anti-war

There is a growing body of pro-establishment statements in the United States opposing the possibility of US military intervention in Venezuela, writes Steve Ellner.

The latest expression of this position is a New York Times editorial titled “Stay Out of Venezuela, Mr. Trump”, published on September 11.

At first glance the editorial is a welcome statement that counters the careless war-mongering declarations coming from the ilk of Marco Rubio and a number of high-ranking Trump administration officials, as well as Donald Trump himself.

As Yemeni journalists reported that at least 15 civilians were killed in Saudi airstrikes in the port city of Hodeidah on September 12, US Secretary of State Mike Pompeo officially certified that Saudi Arabia and the United Arab Emirates (UAE), whose three-year assault on the country has been made possible by US support, are doing all they can to avoid civilian casualties.

The Assad regime and its allies have been building up their forces around the rebel-held Idlib province, in Syria’s north-west, in preparation for a major offensive. Some bombing raids have already been carried out in the south and west of the province.

Meanwhile, the Syrian Democratic Forces (SDF) are carrying out guerrilla resistance against the occupying Turkish army and its militia allies in the Afrin canton, a predominantly Kurdish area of northern Syria.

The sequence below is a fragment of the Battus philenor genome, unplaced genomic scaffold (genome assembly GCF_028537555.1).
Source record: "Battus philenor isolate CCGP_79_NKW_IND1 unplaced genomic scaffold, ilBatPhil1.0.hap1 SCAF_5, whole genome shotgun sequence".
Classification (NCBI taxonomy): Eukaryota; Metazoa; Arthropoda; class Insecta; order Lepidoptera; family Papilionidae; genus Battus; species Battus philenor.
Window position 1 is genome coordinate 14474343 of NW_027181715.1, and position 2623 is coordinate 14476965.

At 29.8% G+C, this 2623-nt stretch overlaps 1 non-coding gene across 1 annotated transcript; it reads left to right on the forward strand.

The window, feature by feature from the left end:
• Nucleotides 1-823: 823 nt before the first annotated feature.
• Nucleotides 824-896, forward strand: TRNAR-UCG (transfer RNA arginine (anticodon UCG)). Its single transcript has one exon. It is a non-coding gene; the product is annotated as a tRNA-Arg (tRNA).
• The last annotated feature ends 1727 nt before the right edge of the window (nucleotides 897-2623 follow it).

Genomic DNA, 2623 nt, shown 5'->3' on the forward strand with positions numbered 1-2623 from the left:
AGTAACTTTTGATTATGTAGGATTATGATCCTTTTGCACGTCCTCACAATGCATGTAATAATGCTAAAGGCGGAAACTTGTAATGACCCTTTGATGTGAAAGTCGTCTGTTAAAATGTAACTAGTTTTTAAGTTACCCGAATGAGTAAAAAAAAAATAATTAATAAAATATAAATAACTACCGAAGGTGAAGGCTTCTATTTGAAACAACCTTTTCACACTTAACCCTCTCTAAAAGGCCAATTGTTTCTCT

Today, Tarshiha is promoted on AirBnB as Ma’alot-Tarshiha in the Galilee region of Israel and, depending on your budget, you can book somewhere chic and stylish to take in the stunning views or a more humble, village style experience. Seventy years ago though, Tarshiha was a village in Palestine.

Democracy Now! has looked back at the life and legacy of John McCain, the six-term senator and two-time presidential candidate, who died on August 25 at the age of 81. McCain began his decades-long political career after he was a naval pilot in the Vietnam War, where he spent more than five years as a prisoner of war after his plane was shot down in Hanoi in 1967. 

With overwhelming support from both Democrats and Republicans in Congress, the new 2019 budget for the military is 13% larger than in 2017. It is even bigger than what Donald Trump had proposed, writes Barry Sheppard.

The US spends more on its armed forces than China, Saudi Arabia, Russia, Britain, France and Japan combined, according to the United Nations. About 17% of the nation’s entire US$4 trillion budget goes to the military.

Last October, four US soldiers — including two commandos —were killed in an ambush in Niger. Since then, talk of US special operations in Africa has centred on missions being curtailed and troop levels cut. But these claims are already being questioned, writes Nick Turse.

Democratic Party politicians and media outlets that reflect their positions have attacked President Donald Trump on certain issues with arguments to the right of him.

One example is United States policy on North Korea. Trump has been taken to task for meeting with Kim Jong-un and initiating discussions with North Korea over its possession of nuclear weapons and missiles to deliver them.

The charge is that even meeting with Kim was wrong because it allegedly legitimises and “prettifies” him.

Indonesia has repeatedly fire-bombed a highland village in West Papuam, where indigenous Papuans have lived for thousands of years, the United Liberation Movement for West Papua (ULMWP) said in a July 16 statement.

Two Palestinian children were killed on July 14 as Israel intensified its bombing of the Gaza Strip that it began that previous night, The Electronic Intifada said. The health ministry in Gaza named the victims as 15-year-old Amir al-Nimra and 16-year-old Louay Kuhail. The ministry said the children were killed by an Israeli missile that hit the al-Katiba area of Gaza City.

Pages

Subscribe to anti-war